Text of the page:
‘When Innocence, Beauty, and Wit do conspire
To betray, and engage, and inflame my Desire,
Why should I decline what I cannot avoid?
And let pleasing Hope by base Fear be destroyed?’
This is a stanza from the poem ‘To This Moment A Rebel’ by John Wilmot, the second Earl of Rochester – the reckless ‘Libertine’ of Stephen Jeffreys’ 1994 play.
Within these few lines Rochester reveals himself as someone at the mercy of his sexual and emotional whims, but also one whose self-indulgent striving for happiness through fleeting moments of sexual joy covers a darker side to his personality – emotional emptiness and narcissism, self-loathing perhaps. Jeffreys’ script seeks out these extremities.
Rochester’s is an irresistible story: the darling of the Restoration court, he revelled in the favour of Charles II. His life served as metaphor for the end of Cromwellian 17th century austerity. All the safety catches were off. Here was a man with education, creative competence, position, money and looks, but with just one hitch – he was acutely aware of artifice, and was hell-bent on bringing it down, even at enormous cost to himself.
Rochester was a man briefly thrown in the Tower for abducting his future wife from her grandfather’s carriage; who wrote a pornographic play for the king and was leader of the ‘Merry Gang’, a posse of privileged posh boys who liked to go out on the razz. Jeffreys explores Rochester’s excesses through the Court, the theatre, the whorehouse and finally his pitiful return to a neglected home. Rochester remains, self destructively, in a state of arrested development, while it is left to the women around him to eventually call the shots.
Pronouncing to the audience in the prologue that “You will not like me,” and “I do not want you to like me – the gentlemen will be envious and the ladies will be repelled,” Dominic Cooper’s Rochester proceeded to bring a ‘straight’ swarthiness to the role. While there was no doubting his taste for the ladies, there was little of the real Rochester’s alleged bi-sexual, narcissistic side on show here.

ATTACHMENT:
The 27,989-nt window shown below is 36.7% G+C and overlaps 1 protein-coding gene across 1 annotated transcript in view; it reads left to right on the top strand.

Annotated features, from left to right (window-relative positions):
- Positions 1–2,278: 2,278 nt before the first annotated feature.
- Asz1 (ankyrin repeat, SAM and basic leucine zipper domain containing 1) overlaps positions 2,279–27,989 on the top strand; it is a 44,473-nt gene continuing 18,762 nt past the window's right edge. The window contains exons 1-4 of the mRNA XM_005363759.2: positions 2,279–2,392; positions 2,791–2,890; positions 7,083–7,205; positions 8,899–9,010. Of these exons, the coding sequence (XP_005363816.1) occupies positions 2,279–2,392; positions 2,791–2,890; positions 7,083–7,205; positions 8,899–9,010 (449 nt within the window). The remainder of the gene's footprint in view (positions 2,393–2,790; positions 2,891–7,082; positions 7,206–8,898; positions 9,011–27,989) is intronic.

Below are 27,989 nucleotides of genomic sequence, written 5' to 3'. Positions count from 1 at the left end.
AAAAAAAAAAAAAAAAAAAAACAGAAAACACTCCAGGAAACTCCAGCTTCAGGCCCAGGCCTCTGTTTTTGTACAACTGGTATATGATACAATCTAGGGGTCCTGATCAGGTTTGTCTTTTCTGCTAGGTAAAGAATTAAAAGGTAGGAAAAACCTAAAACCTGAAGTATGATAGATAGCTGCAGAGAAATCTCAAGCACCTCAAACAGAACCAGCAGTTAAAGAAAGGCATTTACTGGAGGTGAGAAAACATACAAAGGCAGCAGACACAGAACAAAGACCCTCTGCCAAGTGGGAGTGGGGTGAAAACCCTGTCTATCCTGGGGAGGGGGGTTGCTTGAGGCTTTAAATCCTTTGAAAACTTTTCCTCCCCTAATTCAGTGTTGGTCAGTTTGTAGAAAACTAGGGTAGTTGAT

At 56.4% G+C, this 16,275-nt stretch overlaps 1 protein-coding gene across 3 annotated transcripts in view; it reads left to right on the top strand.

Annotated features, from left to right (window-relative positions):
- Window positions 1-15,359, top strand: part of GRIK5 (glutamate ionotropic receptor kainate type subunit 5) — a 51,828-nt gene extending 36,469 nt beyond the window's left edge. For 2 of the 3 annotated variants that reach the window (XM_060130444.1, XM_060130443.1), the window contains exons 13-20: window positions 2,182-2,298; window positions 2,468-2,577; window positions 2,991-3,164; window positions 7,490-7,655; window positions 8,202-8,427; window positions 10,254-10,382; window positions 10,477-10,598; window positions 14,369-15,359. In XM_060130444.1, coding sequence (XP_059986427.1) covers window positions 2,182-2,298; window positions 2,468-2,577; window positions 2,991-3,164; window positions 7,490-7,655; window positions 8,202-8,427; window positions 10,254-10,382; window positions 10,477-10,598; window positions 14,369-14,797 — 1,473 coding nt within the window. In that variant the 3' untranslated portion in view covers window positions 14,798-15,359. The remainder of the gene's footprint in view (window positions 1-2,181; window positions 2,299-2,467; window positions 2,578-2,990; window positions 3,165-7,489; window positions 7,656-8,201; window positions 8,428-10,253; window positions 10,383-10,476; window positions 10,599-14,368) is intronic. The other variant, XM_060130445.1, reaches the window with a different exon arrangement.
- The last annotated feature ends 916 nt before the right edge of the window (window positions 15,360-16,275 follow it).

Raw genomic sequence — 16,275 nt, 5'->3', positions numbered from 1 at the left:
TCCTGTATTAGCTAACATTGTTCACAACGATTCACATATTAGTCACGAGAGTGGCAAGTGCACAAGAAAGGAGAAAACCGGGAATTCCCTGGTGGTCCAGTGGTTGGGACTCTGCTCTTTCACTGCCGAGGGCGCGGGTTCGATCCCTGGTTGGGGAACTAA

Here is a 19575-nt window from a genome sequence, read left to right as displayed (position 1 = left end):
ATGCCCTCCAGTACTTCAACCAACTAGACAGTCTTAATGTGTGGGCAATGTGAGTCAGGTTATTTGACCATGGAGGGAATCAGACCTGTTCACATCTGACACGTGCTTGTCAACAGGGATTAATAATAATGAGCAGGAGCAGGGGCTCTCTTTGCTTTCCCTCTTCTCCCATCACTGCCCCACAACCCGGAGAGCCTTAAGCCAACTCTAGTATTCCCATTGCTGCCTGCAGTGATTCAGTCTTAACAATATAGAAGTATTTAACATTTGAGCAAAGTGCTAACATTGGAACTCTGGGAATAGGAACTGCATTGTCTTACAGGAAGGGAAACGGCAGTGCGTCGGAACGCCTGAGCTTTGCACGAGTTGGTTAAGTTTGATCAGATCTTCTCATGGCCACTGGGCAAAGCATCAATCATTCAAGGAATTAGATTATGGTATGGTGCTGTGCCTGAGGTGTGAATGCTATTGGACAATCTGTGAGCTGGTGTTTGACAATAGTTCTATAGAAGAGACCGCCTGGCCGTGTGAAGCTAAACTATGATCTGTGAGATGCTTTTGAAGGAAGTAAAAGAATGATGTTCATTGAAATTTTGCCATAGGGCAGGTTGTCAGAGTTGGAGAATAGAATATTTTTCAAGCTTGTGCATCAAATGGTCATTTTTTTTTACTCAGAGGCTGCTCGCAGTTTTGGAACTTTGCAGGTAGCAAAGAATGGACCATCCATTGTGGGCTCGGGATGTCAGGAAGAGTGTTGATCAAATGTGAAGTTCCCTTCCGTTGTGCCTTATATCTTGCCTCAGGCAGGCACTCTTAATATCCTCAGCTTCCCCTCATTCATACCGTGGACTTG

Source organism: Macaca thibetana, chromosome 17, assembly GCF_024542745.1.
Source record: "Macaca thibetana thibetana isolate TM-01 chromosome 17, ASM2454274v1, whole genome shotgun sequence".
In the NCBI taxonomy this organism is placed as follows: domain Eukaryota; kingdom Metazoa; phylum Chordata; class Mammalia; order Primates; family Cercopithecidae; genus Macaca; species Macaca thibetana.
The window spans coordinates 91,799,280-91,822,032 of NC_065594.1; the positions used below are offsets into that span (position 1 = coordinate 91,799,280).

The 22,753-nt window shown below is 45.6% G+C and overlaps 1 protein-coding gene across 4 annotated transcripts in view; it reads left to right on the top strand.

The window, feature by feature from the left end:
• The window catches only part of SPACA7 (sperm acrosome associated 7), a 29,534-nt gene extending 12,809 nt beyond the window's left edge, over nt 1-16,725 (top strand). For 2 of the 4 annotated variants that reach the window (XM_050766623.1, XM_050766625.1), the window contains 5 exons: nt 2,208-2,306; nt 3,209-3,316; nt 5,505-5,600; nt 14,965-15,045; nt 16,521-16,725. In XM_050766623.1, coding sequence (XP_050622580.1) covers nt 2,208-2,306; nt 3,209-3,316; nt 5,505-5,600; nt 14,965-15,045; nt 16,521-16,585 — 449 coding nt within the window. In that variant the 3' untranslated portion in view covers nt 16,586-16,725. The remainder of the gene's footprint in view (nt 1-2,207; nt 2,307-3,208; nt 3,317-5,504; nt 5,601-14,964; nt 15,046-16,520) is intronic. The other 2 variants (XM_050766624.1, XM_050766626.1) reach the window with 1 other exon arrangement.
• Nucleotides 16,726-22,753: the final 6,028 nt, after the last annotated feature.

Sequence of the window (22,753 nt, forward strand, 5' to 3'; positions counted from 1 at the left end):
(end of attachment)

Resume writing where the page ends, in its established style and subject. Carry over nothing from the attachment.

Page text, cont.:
Cooper was given strong support in Jasper Britton’s depiction of an informal and candid Charles II and Alice Bailey Johnson’s heartfelt portrayal of the Duke’s long-suffering wife, Elizabeth Mallet. Richard Teverson brought much-needed levity to the proceedings as the periwigged Charles Sackville, Earl of Dorset and Middlesex and there were eye-catching performances from Nina Toussaint-White as the voluptuous prostitute Jane, and Will Barton as Alcock, Rochester’s aide.
The play hinges largely on Rochester’s relationship with the actress Lizzie Barry (Ophelia Lovibond), who he takes under his wing as a protégé in a new realist style of acting. Their fates in opposite trajectory, it was a shame that the chemistry between the two failed to flare until the latter part of the play when Barry realises the power of her own talents, and calls a halt to Rochester’s attentions.
Rochester’s story is littered with downward moments, his own rake’s progress – none more so than his fall from grace and banishment from Court when his young and over-enthusiastic fellow rake Billy Downs (Will Merrick) meets an untimely end and Rochester flees the scene.
There were amusing cameo scenes, such as a song and dance routine with dildos (from the Duke’s private collection) by the female members of the cast and later, the Merry Gang at Epsom races. There was tangible marital tension when husband and wife sat for their portrait. Rochester eventually substitutes his wife for a monkey, posing as Laureate, as can be seen in his actual portrait by Jacob Huysmans.
Tim Shortall adds a sense of grandeur with his set – dominated by two large low-lit chandeliers. To one side a balconied wall served well as a bawdy house, and at the rear a huge golden frame encapsulated changing backlit scenes and images.
Overall, the piece felt as if it would benefit from one or two more performances to bed in, that timing could be sharpened and the delivery projected at times more directly to the audience. But followers of Dominic Cooper will not be disappointed by his swaggering display of licentiousness and his visceral demise. ★★★☆☆ Simon Bishop 8th September 2016
The Libertine is currently enjoying a successful run at the Theatre Royal Haymarket in London with bookings being taken until 3rd December. Click here for details